Funding: This work is funded in part by NIH grant R01CA116845-01A2, and in part by the Houston VA HSR&D Center of Excellence (HFP90-020) and P30 Center Grant DK56338.
Human papillomavirus and the risk of Barrett's esophagus
Article first published online: 14 AUG 2012
© 2012 Copyright the Authors. Journal compilation © 2012, Wiley Periodicals, Inc. and the International Society for Diseases of the Esophagus
Diseases of the Esophagus
Volume 26, Issue 5, pages 517–521, July 2013
How to Cite
El-Serag, H. B., Hollier, J. M., Gravitt, P., Alsarraj, A. and Younes, M. (2013), Human papillomavirus and the risk of Barrett's esophagus. Diseases of the Esophagus, 26: 517–521. doi: 10.1111/j.1442-2050.2012.01392.x
Contributorship: H. B. El-Serag: Funding, conception, design, analysis, interpretation results, manuscript writing, editing, decision to publish.
J. M. Hollier: Data collection, editing manuscript, decision to publish.
P. Gravitt: Conception, data collection, editing manuscript, decision to publish.
A. Alsarraj: Data collection, editing manuscript, decision to publish.
M. Younes: Conception, data collection, editing manuscript, decision to publish.
Conflict of interest statement: The authors declare no conflict of interest.
- Issue published online: 11 JUL 2013
- Article first published online: 14 AUG 2012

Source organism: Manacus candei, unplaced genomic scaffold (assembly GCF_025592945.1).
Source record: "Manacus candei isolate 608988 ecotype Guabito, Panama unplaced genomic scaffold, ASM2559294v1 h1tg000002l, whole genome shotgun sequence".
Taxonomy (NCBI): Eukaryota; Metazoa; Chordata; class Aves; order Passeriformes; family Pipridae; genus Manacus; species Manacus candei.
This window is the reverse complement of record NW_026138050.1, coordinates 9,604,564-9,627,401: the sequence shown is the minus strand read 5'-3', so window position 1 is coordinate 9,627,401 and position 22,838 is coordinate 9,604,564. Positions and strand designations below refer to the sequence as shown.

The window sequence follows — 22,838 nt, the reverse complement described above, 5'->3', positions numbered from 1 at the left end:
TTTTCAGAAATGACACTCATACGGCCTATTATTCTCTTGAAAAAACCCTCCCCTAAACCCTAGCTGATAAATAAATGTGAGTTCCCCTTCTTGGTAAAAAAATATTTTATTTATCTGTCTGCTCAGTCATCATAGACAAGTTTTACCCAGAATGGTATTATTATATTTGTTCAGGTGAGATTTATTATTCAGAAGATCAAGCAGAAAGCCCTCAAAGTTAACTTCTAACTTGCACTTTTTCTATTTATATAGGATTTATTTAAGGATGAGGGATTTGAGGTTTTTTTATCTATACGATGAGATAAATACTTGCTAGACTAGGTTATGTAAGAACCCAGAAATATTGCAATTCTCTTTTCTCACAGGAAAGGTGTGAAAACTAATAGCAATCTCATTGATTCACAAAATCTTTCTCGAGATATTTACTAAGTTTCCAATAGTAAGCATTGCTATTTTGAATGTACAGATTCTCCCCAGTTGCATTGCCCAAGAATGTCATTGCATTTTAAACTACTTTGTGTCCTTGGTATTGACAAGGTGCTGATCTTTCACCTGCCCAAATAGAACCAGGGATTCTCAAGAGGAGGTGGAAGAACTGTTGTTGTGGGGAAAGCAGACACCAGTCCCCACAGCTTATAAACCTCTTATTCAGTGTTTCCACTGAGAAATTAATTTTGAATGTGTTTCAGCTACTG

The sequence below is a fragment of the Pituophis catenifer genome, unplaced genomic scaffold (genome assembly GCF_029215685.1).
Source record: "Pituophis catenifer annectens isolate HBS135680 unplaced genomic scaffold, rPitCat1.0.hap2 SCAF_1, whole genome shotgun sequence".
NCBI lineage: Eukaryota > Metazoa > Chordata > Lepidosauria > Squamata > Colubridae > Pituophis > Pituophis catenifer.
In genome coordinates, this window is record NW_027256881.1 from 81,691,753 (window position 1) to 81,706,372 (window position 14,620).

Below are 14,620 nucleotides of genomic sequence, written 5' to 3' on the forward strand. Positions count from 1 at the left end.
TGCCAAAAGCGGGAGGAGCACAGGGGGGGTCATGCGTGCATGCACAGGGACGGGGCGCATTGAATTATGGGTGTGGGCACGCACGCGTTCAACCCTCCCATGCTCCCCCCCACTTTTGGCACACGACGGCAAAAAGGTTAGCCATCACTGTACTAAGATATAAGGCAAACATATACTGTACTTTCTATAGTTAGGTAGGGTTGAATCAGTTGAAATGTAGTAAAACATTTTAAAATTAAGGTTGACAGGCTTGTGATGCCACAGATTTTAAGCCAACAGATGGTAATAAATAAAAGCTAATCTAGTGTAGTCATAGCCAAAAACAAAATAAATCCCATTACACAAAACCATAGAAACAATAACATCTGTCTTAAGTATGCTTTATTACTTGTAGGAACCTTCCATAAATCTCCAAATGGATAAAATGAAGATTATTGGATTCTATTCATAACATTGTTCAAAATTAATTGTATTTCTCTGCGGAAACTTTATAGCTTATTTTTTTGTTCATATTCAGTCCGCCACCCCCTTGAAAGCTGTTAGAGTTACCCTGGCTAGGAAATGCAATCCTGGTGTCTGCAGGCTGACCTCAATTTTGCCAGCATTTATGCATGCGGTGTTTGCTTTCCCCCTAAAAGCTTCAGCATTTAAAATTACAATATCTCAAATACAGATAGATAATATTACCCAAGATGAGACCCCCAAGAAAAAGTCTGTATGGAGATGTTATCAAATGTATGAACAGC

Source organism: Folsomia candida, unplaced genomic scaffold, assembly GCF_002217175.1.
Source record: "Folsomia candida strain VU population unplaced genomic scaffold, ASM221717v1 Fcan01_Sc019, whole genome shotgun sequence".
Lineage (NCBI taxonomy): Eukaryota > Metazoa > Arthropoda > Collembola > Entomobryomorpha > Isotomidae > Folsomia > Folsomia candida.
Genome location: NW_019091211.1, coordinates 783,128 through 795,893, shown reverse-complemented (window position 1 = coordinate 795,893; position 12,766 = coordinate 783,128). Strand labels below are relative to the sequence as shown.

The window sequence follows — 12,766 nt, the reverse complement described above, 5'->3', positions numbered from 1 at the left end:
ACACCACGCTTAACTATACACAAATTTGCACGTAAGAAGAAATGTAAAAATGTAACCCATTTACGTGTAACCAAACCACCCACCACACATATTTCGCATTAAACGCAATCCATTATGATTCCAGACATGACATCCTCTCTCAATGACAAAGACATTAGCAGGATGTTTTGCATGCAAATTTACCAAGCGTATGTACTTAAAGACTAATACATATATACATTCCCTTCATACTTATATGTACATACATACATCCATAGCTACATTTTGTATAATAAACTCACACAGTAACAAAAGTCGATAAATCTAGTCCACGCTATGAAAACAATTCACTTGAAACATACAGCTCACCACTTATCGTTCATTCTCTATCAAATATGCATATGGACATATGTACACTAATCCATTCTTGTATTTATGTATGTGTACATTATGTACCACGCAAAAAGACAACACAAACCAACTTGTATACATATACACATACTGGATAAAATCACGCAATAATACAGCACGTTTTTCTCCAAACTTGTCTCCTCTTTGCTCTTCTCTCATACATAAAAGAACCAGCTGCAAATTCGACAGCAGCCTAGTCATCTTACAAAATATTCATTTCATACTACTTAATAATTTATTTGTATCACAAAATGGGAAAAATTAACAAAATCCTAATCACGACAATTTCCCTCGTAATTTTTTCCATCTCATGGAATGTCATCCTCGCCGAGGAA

- Barrett's esophagus;
- esophageal adenocarcinoma;
- risk factor
Human papillomavirus (HPV) is strongly associated with squamous esophageal cancer. The potential role of HPV in Barrett's esophagus (BE) has been examined but remains unclear. The aim of the study was to determine the prevalence of HPV in esophageal and gastric tissues obtained from patients with and without BE. We designed a cross-sectional study was conducted with prospective enrollment of eligible patients scheduled for esophagogastroduodenoscopy (EGD). All participants had biopsies of endoscopic BE, squamous-lined esophagus, and stomach. Immunohistochemistry (IHC) on formalin-fixed and paraffin-embedded tissue was conducted using monoclonal antibodies. Polymerase chain reaction (PCR) for HPV was performed on DNA extracted from esophageal biopsies snapped frozen within 30 minutes after endoscopic capture. The Roche HPV Linear Array Assay with PGMY primers that has high sensitivity for detecting 37 types of HPV was used. A total of 127 subjects were included: 39 with definitive BE had IHC done on samples from non-dysplastic BE, squamous esophagus, gastric cardia, and gastric body; and 88 control patients without BE had IHC done on squamous esophageal samples, gastric cardia, and gastric body. HPV was not detected in any of the samples in either group. For confirmation, HPV DNA PCR was performed on randomly selected samples from 66 patients (both esophagus and BE from 13 patients with BE, and 53 esophagus from patients without BE); no sample had HPV DNA detected via PCR in the presence of adequate quality control. HPV infection does not play a role in the formation of non-dysplastic Barrett's esophagus in men in the United States.